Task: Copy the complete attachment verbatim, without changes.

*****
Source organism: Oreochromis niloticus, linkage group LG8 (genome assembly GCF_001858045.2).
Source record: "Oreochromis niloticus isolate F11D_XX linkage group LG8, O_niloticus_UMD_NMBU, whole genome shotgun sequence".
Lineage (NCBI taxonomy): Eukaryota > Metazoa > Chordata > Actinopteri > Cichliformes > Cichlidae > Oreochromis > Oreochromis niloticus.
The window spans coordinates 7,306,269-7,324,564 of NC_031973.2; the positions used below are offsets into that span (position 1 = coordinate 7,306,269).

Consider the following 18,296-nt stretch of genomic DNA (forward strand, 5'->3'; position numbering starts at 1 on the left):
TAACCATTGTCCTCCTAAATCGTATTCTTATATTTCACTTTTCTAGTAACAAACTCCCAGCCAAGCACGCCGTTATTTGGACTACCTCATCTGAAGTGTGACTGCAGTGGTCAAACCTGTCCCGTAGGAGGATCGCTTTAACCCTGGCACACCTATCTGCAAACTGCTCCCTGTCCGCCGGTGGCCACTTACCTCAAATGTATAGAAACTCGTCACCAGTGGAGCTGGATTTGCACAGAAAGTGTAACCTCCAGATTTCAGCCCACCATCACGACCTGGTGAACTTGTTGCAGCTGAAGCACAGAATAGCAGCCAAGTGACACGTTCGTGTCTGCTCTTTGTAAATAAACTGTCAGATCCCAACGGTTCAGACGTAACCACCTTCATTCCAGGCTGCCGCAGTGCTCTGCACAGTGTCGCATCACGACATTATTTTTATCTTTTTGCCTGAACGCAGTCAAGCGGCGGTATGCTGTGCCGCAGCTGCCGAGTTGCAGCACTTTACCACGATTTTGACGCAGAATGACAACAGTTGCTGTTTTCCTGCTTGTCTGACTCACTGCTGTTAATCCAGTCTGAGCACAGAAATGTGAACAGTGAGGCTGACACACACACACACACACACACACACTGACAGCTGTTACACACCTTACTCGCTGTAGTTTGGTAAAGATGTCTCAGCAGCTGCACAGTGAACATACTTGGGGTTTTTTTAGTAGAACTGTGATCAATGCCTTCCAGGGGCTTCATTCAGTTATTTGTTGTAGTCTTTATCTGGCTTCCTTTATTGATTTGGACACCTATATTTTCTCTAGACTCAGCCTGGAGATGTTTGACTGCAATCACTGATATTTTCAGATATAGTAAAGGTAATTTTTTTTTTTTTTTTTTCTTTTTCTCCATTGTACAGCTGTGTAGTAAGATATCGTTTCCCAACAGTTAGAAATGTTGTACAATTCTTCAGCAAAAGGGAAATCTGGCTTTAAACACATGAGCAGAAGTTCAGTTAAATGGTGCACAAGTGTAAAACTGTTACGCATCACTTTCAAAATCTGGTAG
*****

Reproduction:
Source organism: Oreochromis niloticus, linkage group LG8 (genome assembly GCF_001858045.2).
Source record: "Oreochromis niloticus isolate F11D_XX linkage group LG8, O_niloticus_UMD_NMBU, whole genome shotgun sequence".
Lineage (NCBI taxonomy): Eukaryota > Metazoa > Chordata > Actinopteri > Cichliformes > Cichlidae > Oreochromis > Oreochromis niloticus.
The window spans coordinates 7,306,269-7,324,564 of NC_031973.2; the positions used below are offsets into that span (position 1 = coordinate 7,306,269).

Consider the following 18,296-nt stretch of genomic DNA (forward strand, 5'->3'; position numbering starts at 1 on the left):
TAACCATTGTCCTCCTAAATCGTATTCTTATATTTCACTTTTCTAGTAACAAACTCCCAGCCAAGCACGCCGTTATTTGGACTACCTCATCTGAAGTGTGACTGCAGTGGTCAAACCTGTCCCGTAGGAGGATCGCTTTAACCCTGGCACACCTATCTGCAAACTGCTCCCTGTCCGCCGGTGGCCACTTACCTCAAATGTATAGAAACTCGTCACCAGTGGAGCTGGATTTGCACAGAAAGTGTAACCTCCAGATTTCAGCCCACCATCACGACCTGGTGAACTTGTTGCAGCTGAAGCACAGAATAGCAGCCAAGTGACACGTTCGTGTCTGCTCTTTGTAAATAAACTGTCAGATCCCAACGGTTCAGACGTAACCACCTTCATTCCAGGCTGCCGCAGTGCTCTGCACAGTGTCGCATCACGACATTATTTTTATCTTTTTGCCTGAACGCAGTCAAGCGGCGGTATGCTGTGCCGCAGCTGCCGAGTTGCAGCACTTTACCACGATTTTGACGCAGAATGACAACAGTTGCTGTTTTCCTGCTTGTCTGACTCACTGCTGTTAATCCAGTCTGAGCACAGAAATGTGAACAGTGAGGCTGACACACACACACACACACACACACACTGACAGCTGTTACACACCTTACTCGCTGTAGTTTGGTAAAGATGTCTCAGCAGCTGCACAGTGAACATACTTGGGGTTTTTTTAGTAGAACTGTGATCAATGCCTTCCAGGGGCTTCATTCAGTTATTTGTTGTAGTCTTTATCTGGCTTCCTTTATTGATTTGGACACCTATATTTTCTCTAGACTCAGCCTGGAGATGTTTGACTGCAATCACTGATATTTTCAGATATAGTAAAGGTAATTTTTTTTTTTTTTTTTTCTTTTTCTCCATTGTACAGCTGTGTAGTAAGATATCGTTTCCCAACAGTTAGAAATGTTGTACAATTCTTCAGCAAAAGGGAAATCTGGCTTTAAACACATGAGCAGAAGTTCAGTTAAATGGTGCACAAGTGTAAAACTGTTACGCATCACTTTCAAAATCTGGTAG